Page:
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The Laniers were charged with a scheme to fraudulently obtain government contracts. During deliberations, a juror contacted assistant district attorney Nelson—a social acquaintance, not involved with the Laniers's case. Nelson informed the district judge that Juror 11 called her and said that there was a “problem” with the deliberations. No juror alerted court personnel to any problems. Convicted, the Laniers unsuccessfully requested to interview the jurors and moved for a mistrial. No one interviewed the jurors nor questioned Nelson in open court. The Sixth Circuit remanded for a Remmer hearing in 2017.On remand, the district court summoned the jurors and Nelson, ordering them not to discuss or research the case. Juror 11 nonetheless texted Nelson, suggesting that the juror had researched the case online. Nelson reported the texts to the district judge, who failed to notify the Laniers but ordered Juror 11 to preserve her texts and web-browsing history. Weeks later, the court ordered Juror 11 to turn over her phone and laptop and asked his IT staffer and law clerk to examine the devices. They discovered that the web-browsing data had been deleted. The Laniers unsuccessfully sought a full forensic exam. After Sixth Circuit intervention, the court allowed the Laniers’ expert to forensically examine the devices. Juror 11 revealed that she had discarded her phone months earlier; any potentially deleted texts and web-browsing data are unrecoverable.The district court denied the Laniers’ motions for a new trial. The Sixth Circuit reversed. The Laniers were deprived of a “meaningful opportunity” to demonstrate juror bias and are entitled to a new trial to be held before another district judge. View "United States v. Lanier" on Justia Law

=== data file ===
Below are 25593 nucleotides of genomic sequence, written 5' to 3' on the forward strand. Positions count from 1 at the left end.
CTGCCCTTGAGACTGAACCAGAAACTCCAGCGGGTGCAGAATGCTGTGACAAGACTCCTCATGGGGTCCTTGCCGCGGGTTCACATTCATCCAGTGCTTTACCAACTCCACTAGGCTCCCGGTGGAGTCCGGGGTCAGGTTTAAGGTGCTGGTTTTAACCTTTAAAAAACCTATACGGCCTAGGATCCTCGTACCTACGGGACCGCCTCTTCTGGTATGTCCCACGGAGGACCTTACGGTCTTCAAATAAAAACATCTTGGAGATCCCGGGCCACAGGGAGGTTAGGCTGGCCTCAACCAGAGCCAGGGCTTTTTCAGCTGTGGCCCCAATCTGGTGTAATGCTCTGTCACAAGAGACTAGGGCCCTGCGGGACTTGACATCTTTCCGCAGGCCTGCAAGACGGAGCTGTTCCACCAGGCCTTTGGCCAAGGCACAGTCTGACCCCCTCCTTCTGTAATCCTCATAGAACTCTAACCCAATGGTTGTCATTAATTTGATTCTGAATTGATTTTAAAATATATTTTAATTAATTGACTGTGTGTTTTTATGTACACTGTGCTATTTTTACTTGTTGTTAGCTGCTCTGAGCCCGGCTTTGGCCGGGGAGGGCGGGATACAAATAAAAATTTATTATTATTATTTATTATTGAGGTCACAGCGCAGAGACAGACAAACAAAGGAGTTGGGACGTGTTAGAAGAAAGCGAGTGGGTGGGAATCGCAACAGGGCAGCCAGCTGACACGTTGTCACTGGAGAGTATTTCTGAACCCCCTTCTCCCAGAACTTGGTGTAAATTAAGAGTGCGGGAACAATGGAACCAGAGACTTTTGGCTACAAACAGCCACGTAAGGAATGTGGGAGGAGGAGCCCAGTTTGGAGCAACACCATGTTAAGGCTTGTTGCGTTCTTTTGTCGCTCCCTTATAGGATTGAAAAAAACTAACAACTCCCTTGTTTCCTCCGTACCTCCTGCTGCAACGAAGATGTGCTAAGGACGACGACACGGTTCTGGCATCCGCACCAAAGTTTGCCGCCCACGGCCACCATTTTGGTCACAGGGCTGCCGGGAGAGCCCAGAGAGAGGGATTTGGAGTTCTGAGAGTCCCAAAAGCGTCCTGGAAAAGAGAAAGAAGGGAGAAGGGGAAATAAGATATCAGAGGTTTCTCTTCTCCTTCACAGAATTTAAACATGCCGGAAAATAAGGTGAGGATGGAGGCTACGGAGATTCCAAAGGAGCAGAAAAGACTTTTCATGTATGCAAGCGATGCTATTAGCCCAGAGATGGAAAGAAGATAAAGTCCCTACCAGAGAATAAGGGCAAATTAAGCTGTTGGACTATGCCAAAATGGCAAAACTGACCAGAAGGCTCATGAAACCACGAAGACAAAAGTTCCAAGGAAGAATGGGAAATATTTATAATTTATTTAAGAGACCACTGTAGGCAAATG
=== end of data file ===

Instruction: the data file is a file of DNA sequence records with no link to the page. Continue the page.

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Holly Cook appealed an administrative order entered by an Administrative District Judge (“ADJ”) declaring her to be a vexatious litigant pursuant to Idaho Court Administrative Rule 59. The order prohibited Cook from filing any new litigation pro se in Idaho without first obtaining leave of the court where the litigation was proposed to be filed. Ms. Cook petitioned for a divorce from her husband (“Mr. Cook”) in 2015. During the lengthy and contentious divorce proceedings, Ms. Cook had assistance of counsel for portions of the proceedings, but represented herself pro se when she did not. Some aspects of the divorce proceedings were appealed to the district court. Mr. Cook filed a moved that Ms. Cook declared a vexatious litigant. Neither party requested a hearing on Mr. Cook’s motion. The district judge presiding over the appeal referred the matter to the ADJ. The ADJ found that Ms. Cook largely failed to appear at dates set in scheduling orders that she (with and without counsel) agreed to. She failed at obtaining continuances, at having the trial judge disqualified, and to move the court for reconsideration of many intermediate decisions. She attempted to collaterally attack the default judgment of divorce, and at some point, was held in contempt for failing to respond to court orders during the divorce proceedings. Separate from the divorce proceedings, the ADJ noted Ms. Cook had filed nine pro se civil protection orders, all of which had been dismissed in favor of the parties from whom she sought protection. The Idaho Supreme Court determined the ADJ abused its discretion in declaring Ms. Cook a vexatious litigant; the ADJ did not review the merits and reason for dismissal in the nine civil protection actions, causing the ADJ to conclude incorrectly the final determinations were adverse to her. Furthermore, with respect to the divorce proceedings, the Court determined the ADJ abused its discretion by failing to make factual findings that Ms. Cook repeatedly attempted to relitigate issues already finally decided by the magistrate court. The Supreme Court concluded the ADJ did not make sufficient findings to support the conclusion that Ms. Cook’s filings were frivolous, unmeritorious, or filed with the intent to cause unnecessary delay. Accordingly, the Court reversed the prefiling order and remanded to allow the ADJ the opportunity to reconsider this matter. View "Cook v. Wiebe" on Justia Law